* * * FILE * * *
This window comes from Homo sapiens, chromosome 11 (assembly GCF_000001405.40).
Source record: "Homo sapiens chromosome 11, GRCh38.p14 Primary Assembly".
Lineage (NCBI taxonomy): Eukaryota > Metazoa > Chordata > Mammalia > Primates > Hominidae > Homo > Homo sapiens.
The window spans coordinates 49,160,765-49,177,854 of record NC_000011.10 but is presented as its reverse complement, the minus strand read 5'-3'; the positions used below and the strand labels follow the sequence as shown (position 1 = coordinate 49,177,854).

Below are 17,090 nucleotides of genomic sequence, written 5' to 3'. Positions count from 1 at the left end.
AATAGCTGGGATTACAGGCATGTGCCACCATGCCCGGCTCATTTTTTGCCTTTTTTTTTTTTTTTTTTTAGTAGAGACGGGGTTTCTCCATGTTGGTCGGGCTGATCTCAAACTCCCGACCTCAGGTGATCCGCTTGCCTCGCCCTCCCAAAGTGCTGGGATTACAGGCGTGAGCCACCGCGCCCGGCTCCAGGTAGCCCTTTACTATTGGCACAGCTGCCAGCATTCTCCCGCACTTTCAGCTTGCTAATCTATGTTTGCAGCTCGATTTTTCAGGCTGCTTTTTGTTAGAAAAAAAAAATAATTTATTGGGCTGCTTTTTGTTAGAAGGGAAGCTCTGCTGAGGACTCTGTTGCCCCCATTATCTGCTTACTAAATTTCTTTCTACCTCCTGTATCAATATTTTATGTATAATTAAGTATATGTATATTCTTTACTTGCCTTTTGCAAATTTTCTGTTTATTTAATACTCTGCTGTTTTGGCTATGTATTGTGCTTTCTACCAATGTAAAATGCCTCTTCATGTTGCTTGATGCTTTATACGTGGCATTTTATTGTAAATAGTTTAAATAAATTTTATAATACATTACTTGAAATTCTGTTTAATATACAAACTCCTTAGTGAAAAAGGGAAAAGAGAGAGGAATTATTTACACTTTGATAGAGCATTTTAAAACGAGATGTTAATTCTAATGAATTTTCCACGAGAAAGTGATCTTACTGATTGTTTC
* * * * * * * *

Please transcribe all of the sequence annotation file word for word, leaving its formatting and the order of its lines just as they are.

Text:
This window comes from Homo sapiens, chromosome 11 (assembly GCF_000001405.40).
Source record: "Homo sapiens chromosome 11, GRCh38.p14 Primary Assembly".
Lineage (NCBI taxonomy): Eukaryota > Metazoa > Chordata > Mammalia > Primates > Hominidae > Homo > Homo sapiens.
The window spans coordinates 49,160,765-49,177,854 of record NC_000011.10 but is presented as its reverse complement, the minus strand read 5'-3'; the positions used below and the strand labels follow the sequence as shown (position 1 = coordinate 49,177,854).

Below are 17,090 nucleotides of genomic sequence, written 5' to 3'. Positions count from 1 at the left end.
AATAGCTGGGATTACAGGCATGTGCCACCATGCCCGGCTCATTTTTTGCCTTTTTTTTTTTTTTTTTTTAGTAGAGACGGGGTTTCTCCATGTTGGTCGGGCTGATCTCAAACTCCCGACCTCAGGTGATCCGCTTGCCTCGCCCTCCCAAAGTGCTGGGATTACAGGCGTGAGCCACCGCGCCCGGCTCCAGGTAGCCCTTTACTATTGGCACAGCTGCCAGCATTCTCCCGCACTTTCAGCTTGCTAATCTATGTTTGCAGCTCGATTTTTCAGGCTGCTTTTTGTTAGAAAAAAAAAATAATTTATTGGGCTGCTTTTTGTTAGAAGGGAAGCTCTGCTGAGGACTCTGTTGCCCCCATTATCTGCTTACTAAATTTCTTTCTACCTCCTGTATCAATATTTTATGTATAATTAAGTATATGTATATTCTTTACTTGCCTTTTGCAAATTTTCTGTTTATTTAATACTCTGCTGTTTTGGCTATGTATTGTGCTTTCTACCAATGTAAAATGCCTCTTCATGTTGCTTGATGCTTTATACGTGGCATTTTATTGTAAATAGTTTAAATAAATTTTATAATACATTACTTGAAATTCTGTTTAATATACAAACTCCTTAGTGAAAAAGGGAAAAGAGAGAGGAATTATTTACACTTTGATAGAGCATTTTAAAACGAGATGTTAATTCTAATGAATTTTCCACGAGAAAGTGATCTTACTGATTGTTTC